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I've been experimenting with a half-bridge converter and there is something that I don't understand: what is the purpose of the capacitance and extra winding in the gate base driver?

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The extra winding is magnetically coupled with the other winding of the driver transformer.

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    \$\begingroup\$ The capacitor you have circled is here to prevent the transformer primary-side winding to be dc-biased during switching operations. Usually, there are two caps (runonielsen.dk/Half_bridge_control.pdf). Now, regarding the link to the gate-drive transformer, it looks like a kind of speed-up circuit further biasing \$Q_1\$ and \$Q_2\$ as soon as they start conducting. It could be the case, especially if these two bipolar transistors need a large base current to turn on. I would personally use MOSFETs instead and remove this winding. \$\endgroup\$ Jul 13, 2017 at 13:26
  • \$\begingroup\$ thanks for your help. but if the extra winding is used as speed-up circuit, then after turning the bjt on it will never turn off. Also I have a half bridge converter and I shorted this winding and it did not work at all. \$\endgroup\$
    – Masood
    Jul 13, 2017 at 16:49
  • \$\begingroup\$ Your remark regarding the speed-up action makes sense. If you want to get rid of this winding, do not short it as you short the drive also! Leave it unconnected instead (or load it with a resistor) but connect the left-side of the current sense transformer to the half-bridge node so that the controller still senses the current. \$\endgroup\$ Jul 13, 2017 at 17:09
  • \$\begingroup\$ You are right, shorting the winding is not a good idea. \$\endgroup\$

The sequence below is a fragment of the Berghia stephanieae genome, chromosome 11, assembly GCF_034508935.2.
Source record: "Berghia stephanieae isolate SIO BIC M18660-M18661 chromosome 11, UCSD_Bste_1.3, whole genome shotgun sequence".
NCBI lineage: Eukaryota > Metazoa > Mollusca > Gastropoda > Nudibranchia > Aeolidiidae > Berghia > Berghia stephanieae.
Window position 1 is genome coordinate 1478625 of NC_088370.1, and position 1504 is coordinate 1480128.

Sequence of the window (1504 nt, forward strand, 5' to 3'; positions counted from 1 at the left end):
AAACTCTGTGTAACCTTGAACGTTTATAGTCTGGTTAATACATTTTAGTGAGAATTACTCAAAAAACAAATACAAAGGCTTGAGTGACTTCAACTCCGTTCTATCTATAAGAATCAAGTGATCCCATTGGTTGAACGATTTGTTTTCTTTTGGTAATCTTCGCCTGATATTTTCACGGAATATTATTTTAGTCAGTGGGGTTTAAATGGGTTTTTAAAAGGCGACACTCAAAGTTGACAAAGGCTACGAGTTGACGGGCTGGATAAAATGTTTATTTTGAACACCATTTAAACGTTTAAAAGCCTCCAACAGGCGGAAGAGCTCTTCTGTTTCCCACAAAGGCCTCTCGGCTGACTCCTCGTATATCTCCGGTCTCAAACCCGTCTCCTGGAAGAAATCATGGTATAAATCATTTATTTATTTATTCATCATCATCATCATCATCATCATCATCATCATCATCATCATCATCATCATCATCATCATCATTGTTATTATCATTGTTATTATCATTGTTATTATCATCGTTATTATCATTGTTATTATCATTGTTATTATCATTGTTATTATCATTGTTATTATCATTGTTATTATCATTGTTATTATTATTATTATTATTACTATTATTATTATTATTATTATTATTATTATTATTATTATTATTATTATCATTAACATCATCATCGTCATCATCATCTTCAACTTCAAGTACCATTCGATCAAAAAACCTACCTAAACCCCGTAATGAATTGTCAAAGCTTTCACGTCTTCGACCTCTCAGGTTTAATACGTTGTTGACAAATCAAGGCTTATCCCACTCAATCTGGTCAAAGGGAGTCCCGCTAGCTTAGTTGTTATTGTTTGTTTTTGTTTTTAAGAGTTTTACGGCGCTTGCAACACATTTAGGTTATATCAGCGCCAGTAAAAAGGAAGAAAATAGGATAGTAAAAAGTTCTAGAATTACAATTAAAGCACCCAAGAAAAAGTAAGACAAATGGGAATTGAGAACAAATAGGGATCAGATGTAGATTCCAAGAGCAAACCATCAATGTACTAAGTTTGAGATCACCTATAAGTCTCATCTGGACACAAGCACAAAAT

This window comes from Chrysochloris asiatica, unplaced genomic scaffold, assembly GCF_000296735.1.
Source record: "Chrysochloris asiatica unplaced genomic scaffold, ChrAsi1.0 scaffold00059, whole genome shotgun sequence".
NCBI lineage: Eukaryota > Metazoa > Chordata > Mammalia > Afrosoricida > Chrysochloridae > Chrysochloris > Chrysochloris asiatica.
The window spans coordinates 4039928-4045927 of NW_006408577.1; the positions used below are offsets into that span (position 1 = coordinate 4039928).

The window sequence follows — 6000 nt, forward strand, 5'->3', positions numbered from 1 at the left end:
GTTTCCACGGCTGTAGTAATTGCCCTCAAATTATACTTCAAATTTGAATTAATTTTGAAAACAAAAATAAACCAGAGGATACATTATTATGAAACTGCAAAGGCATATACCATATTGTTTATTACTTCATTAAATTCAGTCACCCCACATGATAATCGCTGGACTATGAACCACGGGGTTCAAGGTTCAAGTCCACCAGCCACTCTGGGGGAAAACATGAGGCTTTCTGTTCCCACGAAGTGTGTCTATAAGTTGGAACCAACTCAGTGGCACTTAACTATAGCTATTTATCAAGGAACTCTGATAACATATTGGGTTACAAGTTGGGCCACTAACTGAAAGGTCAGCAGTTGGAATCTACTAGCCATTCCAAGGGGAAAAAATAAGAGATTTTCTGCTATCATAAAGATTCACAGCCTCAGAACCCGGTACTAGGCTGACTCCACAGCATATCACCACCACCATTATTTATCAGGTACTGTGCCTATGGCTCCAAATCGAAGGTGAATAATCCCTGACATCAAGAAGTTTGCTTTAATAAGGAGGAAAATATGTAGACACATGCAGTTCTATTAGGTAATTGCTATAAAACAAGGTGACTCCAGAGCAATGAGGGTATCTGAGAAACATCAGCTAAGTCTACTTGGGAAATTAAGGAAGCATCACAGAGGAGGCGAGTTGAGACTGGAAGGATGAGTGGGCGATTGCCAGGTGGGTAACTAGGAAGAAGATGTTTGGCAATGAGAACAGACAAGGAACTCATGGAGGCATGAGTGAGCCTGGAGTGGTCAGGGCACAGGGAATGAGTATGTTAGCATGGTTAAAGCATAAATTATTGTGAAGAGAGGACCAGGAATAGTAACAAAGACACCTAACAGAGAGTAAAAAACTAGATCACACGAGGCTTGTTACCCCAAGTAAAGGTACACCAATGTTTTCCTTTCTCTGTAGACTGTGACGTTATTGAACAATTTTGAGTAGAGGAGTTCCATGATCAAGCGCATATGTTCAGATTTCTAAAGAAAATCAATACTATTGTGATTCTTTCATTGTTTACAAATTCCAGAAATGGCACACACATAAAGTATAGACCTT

– Masood
    Jul 13, 2017 at 18:15
  • \$\begingroup\$ I've read the article (runonielsen.dk/Half_bridge_control.pdf). But there is nothing in it about the mentioned capacitor. It describes about two capacitance (C5 & C6 in picture above). I think C10 (mentioned capacitor) is used to prevent high voltage transformer to saturate, is it right? \$\endgroup\$
    – Masood
    Jul 13, 2017 at 18:26

2 Answers 2

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The below circuit shows a quick simulation file concentrating on the power section only. The thing is to crank the power supply by forcing a self-relaxing activity through the extra winding you mention. An initial start-up current is given by \$R_2\$ which biases \$Q_1\$ at power-up. Given the presence of the speed-up winding and its polarity, this strengthens the biasing of \$Q_1\$ until its collector current no longer rises given the available base current. As \$\frac{d\phi}{dt}=0\$ in the transformer, the transistor blocks because the extra bias disappears. The polarity reverses on the speed-up winding, effectively blocking \$Q_1\$ and now biasing \$Q_2\$ until a new cycle repeats. Then I believe the TL494 will soon drive operations once the auxiliary supply is alive. The start-up sequence seems to be at low frequency and nicely oscillating considering the arbitrary values I put there. It should be enough to understand the role of this extra winding which blindly (there is no over current protection or over voltage protection in the sec. side either) ensures a self-relaxing start-up until the TL494 takes over. I have looked at the Czech site in which the owner gathered a lot of power supply schematics (nice collection!) and it was the way cheap ATX power supplies were designed a while ago. I however do not see the need for a self-relaxing circuit like this one when a 5-V USB auxiliary power supply is present in the silver box as this power supply starts first and then provides a \$V_{cc}\$to the control circuit. Nowadays, most ATX boxes uses a 2-SW forward converter with MOSFETs and a dedicated control section powered from a standby power supply.